At the beginning of 1990, Perez de Cuellar announced that after consultation with both Guyana and Venezuela, he had appointed Dr. Alistair McIntyre, regarded as a "friend" of both countries to act on his behalf to find the means of settlement. McIntyre, shortly after, began a series of meetings in Caracas and Georgetown with representatives of the respective governments and subsequently met with the Foreign Affairs Ministers of the two countries in New York in April 1990.
Meanwhile, relations between both Governments continued to rapidly improve, and the media in both countries hardly ever made mention of the border controversy which had whipped up tension during the early 1980s.
Jackson's visit to Venezuela (1990)
On 13-16 June 1990, in response to an invitation from the Venezuelan Minister of Foreign Affairs, Reinaldo Figueredo Planchart, Guyana's Foreign Minister Rashleigh Jackson visited Venezuela. He held discussions of a political and economic nature with President Perez and also with his Venezuelan counterpart. He also met with representatives of agencies relevant to the functional cooperation between the two countries.
In their discussions, both Ministers expressed satisfaction with consultations held with Dr. Alistair McIntyre. The Ministers also supported the Guri hydro-electric project for the electrical interconnection between the two countries for which a pre-feasibility study was being conducted. They also reiterated their desire to explore the possibility of obtaining finance for the project from sources including the international financial institutions. (During the meeting with President Perez on 13 June, Jackson stated that Guyana and Venezuela would make a joint representation to the IDB within a month's time. In response, Perez stated that he would speak with IDB President Enrique Iglesias about the matter during the week of 18 June).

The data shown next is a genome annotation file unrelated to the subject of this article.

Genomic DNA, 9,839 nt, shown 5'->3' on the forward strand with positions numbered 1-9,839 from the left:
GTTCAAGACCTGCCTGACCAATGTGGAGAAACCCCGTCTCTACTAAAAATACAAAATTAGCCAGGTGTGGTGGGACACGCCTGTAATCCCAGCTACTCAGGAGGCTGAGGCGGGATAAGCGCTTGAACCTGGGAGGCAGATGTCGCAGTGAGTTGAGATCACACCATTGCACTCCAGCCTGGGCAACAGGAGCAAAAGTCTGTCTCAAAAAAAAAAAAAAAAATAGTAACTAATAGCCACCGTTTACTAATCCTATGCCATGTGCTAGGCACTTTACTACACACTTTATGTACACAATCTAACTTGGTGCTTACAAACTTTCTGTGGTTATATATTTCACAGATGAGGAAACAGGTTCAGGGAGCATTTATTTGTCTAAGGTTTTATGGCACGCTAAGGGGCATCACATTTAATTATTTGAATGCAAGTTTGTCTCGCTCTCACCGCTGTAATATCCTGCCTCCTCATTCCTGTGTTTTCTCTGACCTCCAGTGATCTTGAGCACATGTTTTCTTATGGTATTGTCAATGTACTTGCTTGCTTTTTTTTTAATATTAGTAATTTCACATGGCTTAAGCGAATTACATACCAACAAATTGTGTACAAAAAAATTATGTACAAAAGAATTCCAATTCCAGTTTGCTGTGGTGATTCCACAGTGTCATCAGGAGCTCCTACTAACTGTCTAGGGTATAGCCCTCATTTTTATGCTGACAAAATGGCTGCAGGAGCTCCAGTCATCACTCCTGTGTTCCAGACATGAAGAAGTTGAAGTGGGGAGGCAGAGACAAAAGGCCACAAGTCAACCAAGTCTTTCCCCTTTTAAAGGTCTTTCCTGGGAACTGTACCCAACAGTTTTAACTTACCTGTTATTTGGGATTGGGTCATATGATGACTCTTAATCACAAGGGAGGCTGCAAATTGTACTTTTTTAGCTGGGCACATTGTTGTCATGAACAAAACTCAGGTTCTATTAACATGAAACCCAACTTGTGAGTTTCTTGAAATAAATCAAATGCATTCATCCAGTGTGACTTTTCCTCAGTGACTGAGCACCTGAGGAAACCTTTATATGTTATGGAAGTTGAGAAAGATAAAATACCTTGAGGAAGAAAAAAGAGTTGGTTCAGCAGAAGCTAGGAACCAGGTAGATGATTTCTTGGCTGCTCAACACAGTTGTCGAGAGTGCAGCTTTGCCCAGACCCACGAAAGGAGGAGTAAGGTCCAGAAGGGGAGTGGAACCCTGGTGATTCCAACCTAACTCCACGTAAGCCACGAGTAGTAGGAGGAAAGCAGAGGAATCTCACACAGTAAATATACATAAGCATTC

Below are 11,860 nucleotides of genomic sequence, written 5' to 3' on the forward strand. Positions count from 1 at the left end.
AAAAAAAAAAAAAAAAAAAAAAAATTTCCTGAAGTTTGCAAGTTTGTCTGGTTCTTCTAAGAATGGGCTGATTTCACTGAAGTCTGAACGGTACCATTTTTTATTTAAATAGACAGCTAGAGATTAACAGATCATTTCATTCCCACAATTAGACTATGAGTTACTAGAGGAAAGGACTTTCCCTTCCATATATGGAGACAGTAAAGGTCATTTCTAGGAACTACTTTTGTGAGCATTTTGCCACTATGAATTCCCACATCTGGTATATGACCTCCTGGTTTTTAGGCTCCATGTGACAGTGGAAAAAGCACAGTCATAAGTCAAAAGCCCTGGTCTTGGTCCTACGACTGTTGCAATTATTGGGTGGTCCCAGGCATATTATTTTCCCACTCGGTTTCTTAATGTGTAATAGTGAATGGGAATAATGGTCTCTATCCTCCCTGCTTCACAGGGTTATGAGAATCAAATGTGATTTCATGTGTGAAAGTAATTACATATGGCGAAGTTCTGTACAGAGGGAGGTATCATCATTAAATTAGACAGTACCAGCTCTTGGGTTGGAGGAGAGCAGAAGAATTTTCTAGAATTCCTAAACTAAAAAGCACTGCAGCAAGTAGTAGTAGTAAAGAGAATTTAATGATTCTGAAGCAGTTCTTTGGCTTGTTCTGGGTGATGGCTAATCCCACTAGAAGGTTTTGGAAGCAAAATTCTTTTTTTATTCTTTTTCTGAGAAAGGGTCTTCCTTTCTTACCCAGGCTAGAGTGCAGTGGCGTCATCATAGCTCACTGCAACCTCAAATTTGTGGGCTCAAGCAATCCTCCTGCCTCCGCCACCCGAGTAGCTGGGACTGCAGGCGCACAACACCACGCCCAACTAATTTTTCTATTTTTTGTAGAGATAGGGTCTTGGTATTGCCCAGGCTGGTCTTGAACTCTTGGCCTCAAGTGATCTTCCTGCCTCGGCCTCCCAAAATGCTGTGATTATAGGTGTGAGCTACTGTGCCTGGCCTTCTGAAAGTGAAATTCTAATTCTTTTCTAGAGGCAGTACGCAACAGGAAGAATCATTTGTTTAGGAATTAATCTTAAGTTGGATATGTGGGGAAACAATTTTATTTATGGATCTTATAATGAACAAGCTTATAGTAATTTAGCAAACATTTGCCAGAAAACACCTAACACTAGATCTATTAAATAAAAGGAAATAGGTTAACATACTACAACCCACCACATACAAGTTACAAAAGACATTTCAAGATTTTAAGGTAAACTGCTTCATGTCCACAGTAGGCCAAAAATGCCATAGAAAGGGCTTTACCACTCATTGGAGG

Figueredo also declared Venezuela's willingness to construct a gymnasium and the School of Medicine in Georgetown, and announced that actions were already in motion to complete the projects within a short time.
Discussions were also held on trade, aviation and fisheries issues, and both Ministers indicated their governments' interest in promoting join actions through the establishment of companies with capital from both countries. In this regard, Venezuelan participation in the firm Guyana Woods Limited was considered as very important.
In addition, the Ministers discussed the importance of the environment and the need to ensure that there was no obstacle to the sustainable development of the resources of both countries. Jackson took the opportunity of explaining the practical steps being taken by Guyana in promoting a programme for the sustainable development of its forest resources.